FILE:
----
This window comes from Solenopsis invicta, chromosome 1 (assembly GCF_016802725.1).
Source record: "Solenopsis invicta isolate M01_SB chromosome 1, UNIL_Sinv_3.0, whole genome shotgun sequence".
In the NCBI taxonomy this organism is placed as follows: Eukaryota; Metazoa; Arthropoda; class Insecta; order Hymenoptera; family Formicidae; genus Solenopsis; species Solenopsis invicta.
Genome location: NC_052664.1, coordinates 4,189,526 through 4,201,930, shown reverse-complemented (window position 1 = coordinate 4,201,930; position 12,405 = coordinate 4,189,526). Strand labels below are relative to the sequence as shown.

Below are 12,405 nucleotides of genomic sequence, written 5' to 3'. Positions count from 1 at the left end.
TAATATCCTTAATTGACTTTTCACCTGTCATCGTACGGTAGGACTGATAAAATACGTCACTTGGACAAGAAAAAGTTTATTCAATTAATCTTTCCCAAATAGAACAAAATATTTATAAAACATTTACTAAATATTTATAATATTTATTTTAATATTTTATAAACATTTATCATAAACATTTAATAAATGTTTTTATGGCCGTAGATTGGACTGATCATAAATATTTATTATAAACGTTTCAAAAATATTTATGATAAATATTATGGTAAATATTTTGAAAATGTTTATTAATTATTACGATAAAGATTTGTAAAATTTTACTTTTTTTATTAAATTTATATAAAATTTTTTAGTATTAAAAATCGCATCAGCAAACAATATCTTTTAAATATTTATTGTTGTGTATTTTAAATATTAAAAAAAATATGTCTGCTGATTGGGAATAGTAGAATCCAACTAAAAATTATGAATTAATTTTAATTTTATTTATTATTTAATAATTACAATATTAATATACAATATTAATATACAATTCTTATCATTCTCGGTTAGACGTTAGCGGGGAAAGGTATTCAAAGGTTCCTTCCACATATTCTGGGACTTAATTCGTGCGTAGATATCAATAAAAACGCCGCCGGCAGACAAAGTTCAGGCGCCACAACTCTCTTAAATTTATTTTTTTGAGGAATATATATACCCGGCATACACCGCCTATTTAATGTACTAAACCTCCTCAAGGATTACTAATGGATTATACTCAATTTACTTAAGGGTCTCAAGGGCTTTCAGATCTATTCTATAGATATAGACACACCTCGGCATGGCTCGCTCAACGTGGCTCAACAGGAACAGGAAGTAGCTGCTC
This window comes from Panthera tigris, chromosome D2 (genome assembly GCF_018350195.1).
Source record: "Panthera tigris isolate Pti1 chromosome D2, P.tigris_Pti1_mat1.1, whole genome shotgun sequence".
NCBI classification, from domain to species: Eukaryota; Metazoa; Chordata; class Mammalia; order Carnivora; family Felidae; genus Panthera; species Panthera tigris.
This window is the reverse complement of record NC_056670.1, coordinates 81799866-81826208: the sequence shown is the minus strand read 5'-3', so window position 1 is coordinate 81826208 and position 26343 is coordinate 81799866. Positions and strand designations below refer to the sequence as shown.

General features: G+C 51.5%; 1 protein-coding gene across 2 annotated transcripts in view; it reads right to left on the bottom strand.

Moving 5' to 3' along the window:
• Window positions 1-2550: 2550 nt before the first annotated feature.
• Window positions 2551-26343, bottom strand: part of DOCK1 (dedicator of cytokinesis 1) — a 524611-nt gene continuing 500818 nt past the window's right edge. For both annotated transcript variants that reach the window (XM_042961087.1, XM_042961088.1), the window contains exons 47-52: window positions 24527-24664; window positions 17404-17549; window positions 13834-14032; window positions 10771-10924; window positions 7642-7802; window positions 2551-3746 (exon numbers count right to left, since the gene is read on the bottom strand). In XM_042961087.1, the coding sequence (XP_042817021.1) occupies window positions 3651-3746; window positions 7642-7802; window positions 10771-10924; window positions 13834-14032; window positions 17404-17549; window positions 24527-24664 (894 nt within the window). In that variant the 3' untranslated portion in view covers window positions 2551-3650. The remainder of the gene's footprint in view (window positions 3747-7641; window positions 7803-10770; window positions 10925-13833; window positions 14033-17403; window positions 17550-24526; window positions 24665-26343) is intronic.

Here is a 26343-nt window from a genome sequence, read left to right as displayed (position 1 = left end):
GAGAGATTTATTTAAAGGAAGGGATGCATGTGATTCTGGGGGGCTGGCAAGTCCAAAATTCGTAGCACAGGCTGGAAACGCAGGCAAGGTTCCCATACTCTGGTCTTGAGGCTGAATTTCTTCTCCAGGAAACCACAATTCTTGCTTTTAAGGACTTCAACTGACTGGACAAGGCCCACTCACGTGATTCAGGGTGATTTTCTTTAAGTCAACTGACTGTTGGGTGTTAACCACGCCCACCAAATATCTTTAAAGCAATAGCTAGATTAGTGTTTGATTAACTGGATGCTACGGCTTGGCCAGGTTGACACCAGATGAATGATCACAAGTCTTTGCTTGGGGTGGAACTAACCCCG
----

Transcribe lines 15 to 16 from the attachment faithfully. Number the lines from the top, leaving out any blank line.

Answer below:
Here is a 26343-nt window from a genome sequence, read left to right as displayed (position 1 = left end):
GAGAGATTTATTTAAAGGAAGGGATGCATGTGATTCTGGGGGGCTGGCAAGTCCAAAATTCGTAGCACAGGCTGGAAACGCAGGCAAGGTTCCCATACTCTGGTCTTGAGGCTGAATTTCTTCTCCAGGAAACCACAATTCTTGCTTTTAAGGACTTCAACTGACTGGACAAGGCCCACTCACGTGATTCAGGGTGATTTTCTTTAAGTCAACTGACTGTTGGGTGTTAACCACGCCCACCAAATATCTTTAAAGCAATAGCTAGATTAGTGTTTGATTAACTGGATGCTACGGCTTGGCCAGGTTGACACCAGATGAATGATCACAAGTCTTTGCTTGGGGTGGAACTAACCCCG